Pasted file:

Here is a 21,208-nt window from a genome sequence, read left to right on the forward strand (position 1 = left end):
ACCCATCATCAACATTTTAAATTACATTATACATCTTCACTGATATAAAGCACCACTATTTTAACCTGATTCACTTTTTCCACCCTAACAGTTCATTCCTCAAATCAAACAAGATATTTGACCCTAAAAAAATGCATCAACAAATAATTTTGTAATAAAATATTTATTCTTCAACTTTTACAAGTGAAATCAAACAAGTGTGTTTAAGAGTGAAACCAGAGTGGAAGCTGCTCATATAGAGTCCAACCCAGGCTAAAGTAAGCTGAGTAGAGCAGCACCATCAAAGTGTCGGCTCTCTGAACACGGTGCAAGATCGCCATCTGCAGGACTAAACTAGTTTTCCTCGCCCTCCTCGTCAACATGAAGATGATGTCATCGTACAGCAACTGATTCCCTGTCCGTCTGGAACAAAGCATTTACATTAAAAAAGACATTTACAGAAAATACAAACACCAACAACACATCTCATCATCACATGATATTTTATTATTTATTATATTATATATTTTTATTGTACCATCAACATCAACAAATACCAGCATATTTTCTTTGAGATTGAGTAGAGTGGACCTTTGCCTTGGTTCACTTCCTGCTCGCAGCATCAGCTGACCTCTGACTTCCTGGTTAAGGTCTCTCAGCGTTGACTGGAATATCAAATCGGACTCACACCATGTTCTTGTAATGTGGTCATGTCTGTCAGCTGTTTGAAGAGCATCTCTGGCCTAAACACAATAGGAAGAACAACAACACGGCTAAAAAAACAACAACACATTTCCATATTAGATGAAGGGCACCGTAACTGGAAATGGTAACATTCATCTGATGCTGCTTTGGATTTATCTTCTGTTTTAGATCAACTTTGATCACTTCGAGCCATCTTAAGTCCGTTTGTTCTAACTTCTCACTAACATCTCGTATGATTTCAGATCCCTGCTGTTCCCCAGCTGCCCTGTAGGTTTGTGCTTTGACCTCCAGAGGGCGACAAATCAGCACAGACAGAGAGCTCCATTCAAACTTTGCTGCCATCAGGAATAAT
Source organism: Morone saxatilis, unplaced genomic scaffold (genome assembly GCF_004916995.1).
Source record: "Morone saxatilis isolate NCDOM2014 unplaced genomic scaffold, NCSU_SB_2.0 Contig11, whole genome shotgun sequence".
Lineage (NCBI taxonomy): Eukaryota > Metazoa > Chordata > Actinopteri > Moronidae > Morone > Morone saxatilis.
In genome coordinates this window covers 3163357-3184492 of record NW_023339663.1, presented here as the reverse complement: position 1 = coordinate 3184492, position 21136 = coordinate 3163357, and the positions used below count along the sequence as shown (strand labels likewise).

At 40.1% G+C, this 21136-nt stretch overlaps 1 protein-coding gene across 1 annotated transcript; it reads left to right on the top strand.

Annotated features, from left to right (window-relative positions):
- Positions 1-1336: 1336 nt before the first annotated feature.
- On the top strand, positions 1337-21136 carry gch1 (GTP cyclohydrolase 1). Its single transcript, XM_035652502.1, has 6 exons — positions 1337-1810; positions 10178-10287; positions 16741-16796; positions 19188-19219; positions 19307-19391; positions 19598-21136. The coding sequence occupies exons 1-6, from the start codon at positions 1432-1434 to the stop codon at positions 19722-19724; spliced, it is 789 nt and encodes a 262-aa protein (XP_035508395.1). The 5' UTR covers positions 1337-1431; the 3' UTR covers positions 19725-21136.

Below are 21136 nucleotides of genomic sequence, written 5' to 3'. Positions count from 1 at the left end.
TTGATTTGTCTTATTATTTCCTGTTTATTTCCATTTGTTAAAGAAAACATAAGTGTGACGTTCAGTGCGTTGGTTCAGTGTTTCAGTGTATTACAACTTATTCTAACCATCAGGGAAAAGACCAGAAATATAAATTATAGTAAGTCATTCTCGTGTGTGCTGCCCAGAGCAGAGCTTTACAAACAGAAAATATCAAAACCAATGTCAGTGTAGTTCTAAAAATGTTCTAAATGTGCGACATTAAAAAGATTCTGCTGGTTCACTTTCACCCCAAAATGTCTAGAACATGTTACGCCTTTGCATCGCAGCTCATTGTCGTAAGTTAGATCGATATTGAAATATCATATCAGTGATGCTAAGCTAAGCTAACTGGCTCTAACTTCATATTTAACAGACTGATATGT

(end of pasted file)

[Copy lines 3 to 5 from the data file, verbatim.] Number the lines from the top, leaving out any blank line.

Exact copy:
Source organism: Morone saxatilis, unplaced genomic scaffold (genome assembly GCF_004916995.1).
Source record: "Morone saxatilis isolate NCDOM2014 unplaced genomic scaffold, NCSU_SB_2.0 Contig11, whole genome shotgun sequence".
Lineage (NCBI taxonomy): Eukaryota > Metazoa > Chordata > Actinopteri > Moronidae > Morone > Morone saxatilis.